References:  Axelrod, R. (1985). The Evolution of Cooperation. Basic Books. Barraclough, D. J., M. L. Conroy, and D. Lee (2004, April). Prefrontal cortex and decision making in a mixed strategy game. Nature Neuroscience 7 (4), 404–10. Blount, S. (1995, August). When social outcomes aren’t fair: The eﬀect of casual attributions on preferences. Organizational Behavior and Human Decision Processes 63 (2), 131–44. Bonetti, S. (1998). Experimental economics and deception. Journal of Economic Psychology 19, 377–395. Budescu, D. V. and A. Rapoport (1994). Sub jective randomization in one and twoperson games. Journal of Behavioral Decision Making 7, 261–78. Camerer, C., G. Loewenstein, and D. Prelec (2005, March). Neuroeconomics: How neuroscience can inform economics. Journal of Economic Literature 43 (1), 9–64. Camerer, C. F. and T. Ho (1999). Experienceweighted attraction learning in normalform games. Econometrica 67, 827–74. Coricelli, G. (2005). Strategic interaction in iterated zerosum games. Homo Oeconomicus, forthcoming. Cosmides, L. and J. Tooby (1987). From evolution to behavior: Evolutionary psychology as the missing link. In J. Dupre (Ed.), The latest on the best: Essays on evolution and optimality. Cambridge, MA: MIT Press. Davis, D. and C. A. Holt (1992). Experimental Economics. Princeton University Press, Princeton, NJ. Dursch, P., A. Kolb, J. Oechssler, and B. C. Schipper (2005). Rage against the machines: How subjects learn to play against computers. Technical report, University of California, Davis. Efron, B. (1987). Better bootstrap conﬁdence intervals. Journal of the American Statistical Association 82, 171–200. Efron, B. and R. Tibshirani (1994). An Introduction to the Bootstrap. Chapman & Hall/CRC. Eurostat (2006, 13 July). Minimum wages in the eu25. Fisher, R. (1920). A mathematical examination of the methods of determining the accuracy of observation by the mean error and the mean square error. Monthly Notes of the Royal Astronomical Society 80, 758–770. Fox, J. (1972). The learning of strategies in a simple, twoperson zerosum game without saddlepoint. Behavioral Science 17, 300–308. Gigerenzer, G. (2000). Adaptive thinking: Rationality in the real world. New York: Oxford University Press. Gigerenzer, G. and R. Selten (Eds.) (2001). Bounded rationality: The adaptive toolbox. Cambridge, MA: MIT Press. Gilovich, T., D. Griﬃn, and D. E. Kahneman (2002). Heuristics and biases: The psychology of intuitive judgment. Cambridge, UK: Cambridge University Press. Gorard, S. (2005). The advantages of the mean deviation. British Journal of Educational Studies 53 (4), 417–30. Harrison, G. W. (1989). Theory and misbehavior of ﬁrstprice auctions. American Economic Review 79 (4), 749–62. Hertwig, R. and A. Ortmann (2001). Experimental practices in economics: A methodological challenge for psychologists? Behavioral and Brain Sciences 24, 383–451. Huber, P. (1981). Robust Statistics. New York, John Wiley and Sons. Huber, P. J. (1967). The behavior of maximum likelihood estimates under nonstandard conditions. In Proceedings of the Fifth Berkeley Symposium on Mathematical Statistics and Probability, Volume 1, Berkeley, CA, pp. 221–223. University of California Press. Matheson, I. (1990). A critical comparison of least absolute deviation ﬁtting(robust) and least squares ﬁttings: the importance of error distributions. Computers & chemistry 14 (1), 49–57. Matlab (2007). Mathworks, Inc., Natick, MA. Messick, D. M. (1967). Interdependent decision strategies in zerosum games: A computercontrolled study. Behavioral Science 12, 33–48. Mitchell, M. (1999). An Introduction to Genetic Algorithms (Fifth ed.). The MIT Press. Mitropoulos, A. (2001). On the measurement of the predictive success of learning theories in repeated games. Economics Working Paper Archive EconWPA. Nelder, J. A. and R. Mead (1965). A simplex method for function minimization. Computer Journal 7, 308–313. Nowak, M. and K. Sigmund (1993, July). A strategy of winstay, loseshift that outperforms titfortat in the prisoner’s dilemma game. Nature 364, 56–58. Nyarko, Y. and A. Schotter (2002). An experimental study of belief learning using elicited beliefs. Econometrica 70 (3), 971. O’Neill, B. (1987). Nonmetric test of the minimax theory of twoperson zerosum games. In Proceedings of the National Academy of Sciences, Volume 84, pp. 2106–9. Rapoport, A. and D. Budescu (1997). Randomization in individual choice behavior. Psychological Review 104 (603617). Shachat, J. and T. J. Swarthout (2002). Learning about learning in games through experimental control of strategic interdependence strategic interdependence. Experimental 0310003, EconWPA. Shachat, J. and T. J. Swarthout (2004). Do we detect and exploit mixed strategy play by opponents? Mathematical Methods of Operations Research 59 (3), 359–373. Sidak, Z. (1967). Rectangular conﬁdence regions for the means of multivariate normal distributions. Journal of the American Statistical Association 62, 626–633. Siebrasse, N. (2000). Generalized winstay, loseshift is robust in the repeated prisoners’ dilemma with noise played by multistate automata. Smith, V. L. and J. M. Walker (1993, April). Rewards, experience and decision costs in ﬁrst price auctions. Economic Inquiry 31 (2), 237–245. Spiliopoulos, L. (2008). Do repeated players detect patterns in opponents? revisiting the Nyarko and Schotter belief elicitation experiment. StataCorp (2007). Stata Statistical Software: Release 10. College Station, TX: StataCorp LP. Svenson, O. (1981). Are we all less risky and more skillful than our fellow drivers? Acta Psychologica 47, 143–48. Tesfatsion, L. and K. L. Judd (2006). Handbook of Computational Economics Volume 2. Elsevier/NorthHolland (Handbooks in Economics Series). Walker, J. M., V. L. Smith, and J. C. Cox (1987). Bidding behavior in ﬁrstprice sealedbid auctions: Use of computerized nash competitors. Economics Letters 23 (3), 239–244. White, H. (1980). A heteroskedasticityconsistent covariance matrix estimator and a direct test for heteroskedasticity. Econometrica 48, 817–830. Wilson, H. (1978). Least squares versus minimum absolute deviations estimation in linear models. Decision Sciences 9, 322–335.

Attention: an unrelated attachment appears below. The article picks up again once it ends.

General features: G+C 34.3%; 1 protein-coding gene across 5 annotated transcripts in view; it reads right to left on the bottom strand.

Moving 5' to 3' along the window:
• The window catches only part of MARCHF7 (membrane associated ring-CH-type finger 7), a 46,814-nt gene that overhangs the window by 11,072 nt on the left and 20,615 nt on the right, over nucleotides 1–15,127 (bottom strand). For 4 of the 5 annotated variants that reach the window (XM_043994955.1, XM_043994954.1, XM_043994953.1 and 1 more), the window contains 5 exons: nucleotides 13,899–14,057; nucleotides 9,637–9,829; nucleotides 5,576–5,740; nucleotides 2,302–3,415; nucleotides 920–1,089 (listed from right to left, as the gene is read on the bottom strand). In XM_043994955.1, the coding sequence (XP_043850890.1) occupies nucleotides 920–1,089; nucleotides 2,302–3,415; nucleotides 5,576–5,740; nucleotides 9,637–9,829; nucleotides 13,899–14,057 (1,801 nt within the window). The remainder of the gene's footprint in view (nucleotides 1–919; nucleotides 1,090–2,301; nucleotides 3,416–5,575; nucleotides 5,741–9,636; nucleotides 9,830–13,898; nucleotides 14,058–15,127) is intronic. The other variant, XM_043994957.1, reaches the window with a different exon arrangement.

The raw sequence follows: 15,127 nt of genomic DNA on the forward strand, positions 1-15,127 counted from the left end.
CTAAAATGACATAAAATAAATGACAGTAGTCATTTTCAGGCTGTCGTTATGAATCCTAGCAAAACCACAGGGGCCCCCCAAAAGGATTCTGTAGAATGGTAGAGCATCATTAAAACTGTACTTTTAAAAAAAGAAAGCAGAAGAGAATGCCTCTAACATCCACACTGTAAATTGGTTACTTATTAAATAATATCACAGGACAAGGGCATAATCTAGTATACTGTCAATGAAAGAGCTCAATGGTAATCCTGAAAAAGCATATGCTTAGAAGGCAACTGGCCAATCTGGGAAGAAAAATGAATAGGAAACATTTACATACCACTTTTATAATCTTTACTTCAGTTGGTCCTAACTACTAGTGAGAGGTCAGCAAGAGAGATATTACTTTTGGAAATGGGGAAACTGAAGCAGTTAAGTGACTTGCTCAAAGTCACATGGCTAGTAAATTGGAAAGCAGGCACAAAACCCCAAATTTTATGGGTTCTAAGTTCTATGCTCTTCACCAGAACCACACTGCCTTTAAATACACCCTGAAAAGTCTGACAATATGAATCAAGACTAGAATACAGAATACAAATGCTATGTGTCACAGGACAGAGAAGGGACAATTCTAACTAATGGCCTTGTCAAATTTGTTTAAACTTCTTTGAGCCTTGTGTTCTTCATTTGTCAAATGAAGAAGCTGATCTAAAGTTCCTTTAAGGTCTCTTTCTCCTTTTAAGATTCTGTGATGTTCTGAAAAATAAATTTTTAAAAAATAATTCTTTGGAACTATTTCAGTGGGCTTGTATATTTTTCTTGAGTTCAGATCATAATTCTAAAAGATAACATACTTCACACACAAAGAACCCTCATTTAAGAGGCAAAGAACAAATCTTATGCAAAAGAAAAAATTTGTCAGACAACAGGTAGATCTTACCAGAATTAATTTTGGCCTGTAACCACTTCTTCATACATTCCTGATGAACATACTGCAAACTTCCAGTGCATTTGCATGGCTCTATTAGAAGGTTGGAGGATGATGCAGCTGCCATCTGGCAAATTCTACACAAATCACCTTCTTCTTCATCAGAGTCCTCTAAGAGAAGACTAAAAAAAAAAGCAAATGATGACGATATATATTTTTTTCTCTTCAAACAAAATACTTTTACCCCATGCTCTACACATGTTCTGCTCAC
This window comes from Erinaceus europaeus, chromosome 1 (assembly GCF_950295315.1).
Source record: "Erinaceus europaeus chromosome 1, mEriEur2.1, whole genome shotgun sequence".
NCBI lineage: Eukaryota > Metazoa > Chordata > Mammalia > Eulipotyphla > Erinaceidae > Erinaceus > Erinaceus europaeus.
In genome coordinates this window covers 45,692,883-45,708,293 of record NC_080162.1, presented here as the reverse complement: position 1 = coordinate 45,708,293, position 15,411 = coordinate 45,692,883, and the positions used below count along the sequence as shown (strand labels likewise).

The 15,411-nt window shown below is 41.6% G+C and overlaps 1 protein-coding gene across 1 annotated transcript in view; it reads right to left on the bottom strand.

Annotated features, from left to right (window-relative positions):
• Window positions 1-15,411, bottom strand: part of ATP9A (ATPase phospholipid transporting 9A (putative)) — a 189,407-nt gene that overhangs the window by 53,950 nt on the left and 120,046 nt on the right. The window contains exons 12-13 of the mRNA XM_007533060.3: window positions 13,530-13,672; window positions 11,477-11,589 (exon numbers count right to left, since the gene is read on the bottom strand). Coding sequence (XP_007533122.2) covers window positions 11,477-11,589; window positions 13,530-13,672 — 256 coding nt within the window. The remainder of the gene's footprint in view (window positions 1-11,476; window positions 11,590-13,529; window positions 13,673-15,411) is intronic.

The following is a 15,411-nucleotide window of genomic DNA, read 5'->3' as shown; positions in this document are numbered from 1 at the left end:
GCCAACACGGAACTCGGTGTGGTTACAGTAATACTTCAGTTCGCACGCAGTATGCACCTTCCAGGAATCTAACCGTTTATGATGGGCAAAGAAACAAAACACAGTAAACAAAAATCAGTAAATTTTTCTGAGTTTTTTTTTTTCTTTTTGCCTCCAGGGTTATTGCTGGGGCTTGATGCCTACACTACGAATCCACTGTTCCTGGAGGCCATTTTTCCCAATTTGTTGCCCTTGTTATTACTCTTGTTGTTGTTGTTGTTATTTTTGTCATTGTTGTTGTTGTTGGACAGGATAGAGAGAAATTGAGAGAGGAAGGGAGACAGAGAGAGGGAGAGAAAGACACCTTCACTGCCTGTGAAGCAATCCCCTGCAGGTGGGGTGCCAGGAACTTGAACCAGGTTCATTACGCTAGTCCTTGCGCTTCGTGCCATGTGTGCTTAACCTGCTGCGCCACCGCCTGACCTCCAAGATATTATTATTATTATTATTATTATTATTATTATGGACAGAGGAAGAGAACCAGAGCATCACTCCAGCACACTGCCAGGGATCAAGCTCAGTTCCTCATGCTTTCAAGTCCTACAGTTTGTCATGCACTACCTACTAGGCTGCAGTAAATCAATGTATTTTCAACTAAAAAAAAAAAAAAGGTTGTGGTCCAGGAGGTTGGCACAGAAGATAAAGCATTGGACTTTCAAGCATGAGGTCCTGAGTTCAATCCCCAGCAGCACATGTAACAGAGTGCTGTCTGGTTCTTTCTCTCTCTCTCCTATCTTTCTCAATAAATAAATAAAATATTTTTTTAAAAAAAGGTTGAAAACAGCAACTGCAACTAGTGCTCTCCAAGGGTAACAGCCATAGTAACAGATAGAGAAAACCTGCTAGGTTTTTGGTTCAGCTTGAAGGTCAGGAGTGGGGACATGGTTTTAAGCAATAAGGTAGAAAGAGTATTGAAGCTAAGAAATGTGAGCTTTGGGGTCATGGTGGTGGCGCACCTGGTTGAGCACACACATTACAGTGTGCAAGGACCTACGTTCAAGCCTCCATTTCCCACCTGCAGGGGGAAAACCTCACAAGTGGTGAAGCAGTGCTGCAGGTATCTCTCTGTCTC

URI:  https://mpra.ub.unimuenchen.de/id/eprint/6672